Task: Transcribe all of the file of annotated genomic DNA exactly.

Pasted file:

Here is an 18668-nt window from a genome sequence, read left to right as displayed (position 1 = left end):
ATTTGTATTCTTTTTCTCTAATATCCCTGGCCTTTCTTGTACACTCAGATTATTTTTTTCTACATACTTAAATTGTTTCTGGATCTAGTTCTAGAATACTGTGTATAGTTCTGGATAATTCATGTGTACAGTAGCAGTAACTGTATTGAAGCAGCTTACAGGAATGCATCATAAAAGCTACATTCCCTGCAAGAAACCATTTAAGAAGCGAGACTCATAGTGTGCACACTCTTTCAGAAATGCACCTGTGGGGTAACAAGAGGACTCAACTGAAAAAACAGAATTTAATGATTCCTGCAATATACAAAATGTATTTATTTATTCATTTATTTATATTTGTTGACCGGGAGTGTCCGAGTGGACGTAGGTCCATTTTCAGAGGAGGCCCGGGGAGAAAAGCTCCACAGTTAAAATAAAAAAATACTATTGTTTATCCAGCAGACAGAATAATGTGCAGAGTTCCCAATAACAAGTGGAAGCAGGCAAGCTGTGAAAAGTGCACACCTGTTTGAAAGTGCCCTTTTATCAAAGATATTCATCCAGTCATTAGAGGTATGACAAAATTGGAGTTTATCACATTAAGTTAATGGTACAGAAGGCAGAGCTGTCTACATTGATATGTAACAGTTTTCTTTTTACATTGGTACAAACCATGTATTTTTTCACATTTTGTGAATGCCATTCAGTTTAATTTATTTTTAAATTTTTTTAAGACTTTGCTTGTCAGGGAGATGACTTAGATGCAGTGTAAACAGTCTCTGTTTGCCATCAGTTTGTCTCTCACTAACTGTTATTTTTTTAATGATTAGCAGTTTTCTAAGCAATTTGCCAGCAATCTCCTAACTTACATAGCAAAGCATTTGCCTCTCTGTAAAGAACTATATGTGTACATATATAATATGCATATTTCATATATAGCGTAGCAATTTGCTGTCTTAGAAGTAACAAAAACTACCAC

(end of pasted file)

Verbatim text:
Here is an 18668-nt window from a genome sequence, read left to right as displayed (position 1 = left end):
ATTTGTATTCTTTTTCTCTAATATCCCTGGCCTTTCTTGTACACTCAGATTATTTTTTTCTACATACTTAAATTGTTTCTGGATCTAGTTCTAGAATACTGTGTATAGTTCTGGATAATTCATGTGTACAGTAGCAGTAACTGTATTGAAGCAGCTTACAGGAATGCATCATAAAAGCTACATTCCCTGCAAGAAACCATTTAAGAAGCGAGACTCATAGTGTGCACACTCTTTCAGAAATGCACCTGTGGGGTAACAAGAGGACTCAACTGAAAAAACAGAATTTAATGATTCCTGCAATATACAAAATGTATTTATTTATTCATTTATTTATATTTGTTGACCGGGAGTGTCCGAGTGGACGTAGGTCCATTTTCAGAGGAGGCCCGGGGAGAAAAGCTCCACAGTTAAAATAAAAAAATACTATTGTTTATCCAGCAGACAGAATAATGTGCAGAGTTCCCAATAACAAGTGGAAGCAGGCAAGCTGTGAAAAGTGCACACCTGTTTGAAAGTGCCCTTTTATCAAAGATATTCATCCAGTCATTAGAGGTATGACAAAATTGGAGTTTATCACATTAAGTTAATGGTACAGAAGGCAGAGCTGTCTACATTGATATGTAACAGTTTTCTTTTTACATTGGTACAAACCATGTATTTTTTCACATTTTGTGAATGCCATTCAGTTTAATTTATTTTTAAATTTTTTTAAGACTTTGCTTGTCAGGGAGATGACTTAGATGCAGTGTAAACAGTCTCTGTTTGCCATCAGTTTGTCTCTCACTAACTGTTATTTTTTTAATGATTAGCAGTTTTCTAAGCAATTTGCCAGCAATCTCCTAACTTACATAGCAAAGCATTTGCCTCTCTGTAAAGAACTATATGTGTACATATATAATATGCATATTTCATATATAGCGTAGCAATTTGCTGTCTTAGAAGTAACAAAAACTACCAC